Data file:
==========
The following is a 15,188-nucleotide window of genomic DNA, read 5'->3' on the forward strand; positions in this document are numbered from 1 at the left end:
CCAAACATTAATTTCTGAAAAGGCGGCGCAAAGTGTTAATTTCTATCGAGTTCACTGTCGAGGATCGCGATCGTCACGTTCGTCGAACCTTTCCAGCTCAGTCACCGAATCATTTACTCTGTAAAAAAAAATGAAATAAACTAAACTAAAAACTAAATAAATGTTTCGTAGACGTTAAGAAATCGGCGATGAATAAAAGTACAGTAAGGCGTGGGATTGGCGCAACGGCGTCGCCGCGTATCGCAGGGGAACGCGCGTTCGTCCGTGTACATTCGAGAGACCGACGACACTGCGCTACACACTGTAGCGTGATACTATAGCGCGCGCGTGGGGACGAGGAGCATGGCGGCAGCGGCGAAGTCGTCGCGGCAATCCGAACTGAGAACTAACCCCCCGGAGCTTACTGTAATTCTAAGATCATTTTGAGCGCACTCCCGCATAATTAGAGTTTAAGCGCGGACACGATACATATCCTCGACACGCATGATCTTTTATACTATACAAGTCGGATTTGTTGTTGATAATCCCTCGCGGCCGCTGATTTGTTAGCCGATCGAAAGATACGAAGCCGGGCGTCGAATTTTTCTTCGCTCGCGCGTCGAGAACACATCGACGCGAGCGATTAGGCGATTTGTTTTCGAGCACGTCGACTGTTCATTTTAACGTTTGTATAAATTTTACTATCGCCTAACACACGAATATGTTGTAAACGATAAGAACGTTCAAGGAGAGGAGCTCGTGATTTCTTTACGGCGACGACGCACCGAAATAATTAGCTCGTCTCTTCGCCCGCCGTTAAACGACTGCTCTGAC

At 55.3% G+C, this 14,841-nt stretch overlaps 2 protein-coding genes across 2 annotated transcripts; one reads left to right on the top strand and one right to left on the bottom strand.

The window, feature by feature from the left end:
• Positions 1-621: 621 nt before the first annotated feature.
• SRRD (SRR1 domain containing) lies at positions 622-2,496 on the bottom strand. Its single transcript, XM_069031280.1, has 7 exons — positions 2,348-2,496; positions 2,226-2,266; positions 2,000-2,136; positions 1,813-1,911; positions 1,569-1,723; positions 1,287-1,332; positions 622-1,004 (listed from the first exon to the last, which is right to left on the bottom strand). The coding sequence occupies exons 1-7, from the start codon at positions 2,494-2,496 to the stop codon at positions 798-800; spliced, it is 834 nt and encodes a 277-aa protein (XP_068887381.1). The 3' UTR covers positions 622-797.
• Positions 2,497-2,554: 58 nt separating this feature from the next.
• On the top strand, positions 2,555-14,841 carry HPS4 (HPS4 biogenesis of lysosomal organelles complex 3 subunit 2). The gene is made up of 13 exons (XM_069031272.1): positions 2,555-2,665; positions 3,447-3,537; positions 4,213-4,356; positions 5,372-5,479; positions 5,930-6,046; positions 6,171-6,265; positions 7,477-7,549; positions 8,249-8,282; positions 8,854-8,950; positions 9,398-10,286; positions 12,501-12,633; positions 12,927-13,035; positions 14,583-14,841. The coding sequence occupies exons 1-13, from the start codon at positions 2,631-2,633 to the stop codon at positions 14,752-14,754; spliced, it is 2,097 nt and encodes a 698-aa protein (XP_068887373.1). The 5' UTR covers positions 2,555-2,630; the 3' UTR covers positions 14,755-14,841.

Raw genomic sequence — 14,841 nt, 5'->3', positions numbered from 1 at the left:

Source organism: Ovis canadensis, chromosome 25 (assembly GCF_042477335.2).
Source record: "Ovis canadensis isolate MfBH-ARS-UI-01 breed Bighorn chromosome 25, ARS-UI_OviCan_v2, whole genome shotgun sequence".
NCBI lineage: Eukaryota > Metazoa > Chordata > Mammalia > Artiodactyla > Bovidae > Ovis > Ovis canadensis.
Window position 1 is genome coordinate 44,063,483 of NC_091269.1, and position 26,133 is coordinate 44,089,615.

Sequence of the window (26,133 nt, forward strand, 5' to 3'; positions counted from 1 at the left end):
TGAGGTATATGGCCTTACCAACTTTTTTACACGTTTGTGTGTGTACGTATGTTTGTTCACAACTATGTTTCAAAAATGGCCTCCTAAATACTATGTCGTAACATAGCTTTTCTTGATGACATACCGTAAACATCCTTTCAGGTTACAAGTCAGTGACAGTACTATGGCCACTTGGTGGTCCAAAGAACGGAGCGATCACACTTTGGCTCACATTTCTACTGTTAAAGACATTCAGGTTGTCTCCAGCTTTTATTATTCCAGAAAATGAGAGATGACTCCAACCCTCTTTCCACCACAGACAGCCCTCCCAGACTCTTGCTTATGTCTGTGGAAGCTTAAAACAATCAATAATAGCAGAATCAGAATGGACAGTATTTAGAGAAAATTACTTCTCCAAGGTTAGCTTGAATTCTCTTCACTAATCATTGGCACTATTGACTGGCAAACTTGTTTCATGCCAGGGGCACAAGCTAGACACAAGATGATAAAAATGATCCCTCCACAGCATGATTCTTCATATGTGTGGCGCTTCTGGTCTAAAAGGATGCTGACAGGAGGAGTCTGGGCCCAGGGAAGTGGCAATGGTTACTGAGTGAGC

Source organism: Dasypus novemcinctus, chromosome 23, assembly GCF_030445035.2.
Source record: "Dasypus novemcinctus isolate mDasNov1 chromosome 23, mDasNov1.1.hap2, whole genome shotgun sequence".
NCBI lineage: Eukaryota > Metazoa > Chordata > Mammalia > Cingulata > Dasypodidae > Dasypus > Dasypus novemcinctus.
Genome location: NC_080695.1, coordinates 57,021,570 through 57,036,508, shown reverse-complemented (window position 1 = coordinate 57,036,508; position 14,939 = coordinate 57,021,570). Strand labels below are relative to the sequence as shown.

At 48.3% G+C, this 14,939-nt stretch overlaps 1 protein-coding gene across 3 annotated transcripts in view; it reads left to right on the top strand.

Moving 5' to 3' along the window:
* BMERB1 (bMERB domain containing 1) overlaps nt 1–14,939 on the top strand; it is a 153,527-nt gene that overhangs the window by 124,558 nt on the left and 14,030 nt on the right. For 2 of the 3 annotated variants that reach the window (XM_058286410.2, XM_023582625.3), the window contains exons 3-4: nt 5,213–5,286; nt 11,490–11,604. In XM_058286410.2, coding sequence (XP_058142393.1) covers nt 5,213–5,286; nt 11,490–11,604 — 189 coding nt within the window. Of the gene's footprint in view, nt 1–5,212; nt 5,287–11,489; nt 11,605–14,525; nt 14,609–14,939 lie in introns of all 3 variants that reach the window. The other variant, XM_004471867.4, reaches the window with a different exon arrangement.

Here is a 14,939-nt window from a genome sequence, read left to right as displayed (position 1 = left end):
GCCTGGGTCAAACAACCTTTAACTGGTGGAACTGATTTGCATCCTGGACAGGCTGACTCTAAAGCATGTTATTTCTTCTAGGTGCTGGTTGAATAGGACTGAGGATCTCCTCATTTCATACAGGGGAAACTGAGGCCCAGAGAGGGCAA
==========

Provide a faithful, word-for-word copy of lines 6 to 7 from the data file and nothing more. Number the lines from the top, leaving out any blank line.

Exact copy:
• SRRD (SRR1 domain containing) lies at positions 622-2,496 on the bottom strand. Its single transcript, XM_069031280.1, has 7 exons — positions 2,348-2,496; positions 2,226-2,266; positions 2,000-2,136; positions 1,813-1,911; positions 1,569-1,723; positions 1,287-1,332; positions 622-1,004 (listed from the first exon to the last, which is right to left on the bottom strand). The coding sequence occupies exons 1-7, from the start codon at positions 2,494-2,496 to the stop codon at positions 798-800; spliced, it is 834 nt and encodes a 277-aa protein (XP_068887381.1). The 3' UTR covers positions 622-797.
• Positions 2,497-2,554: 58 nt separating this feature from the next.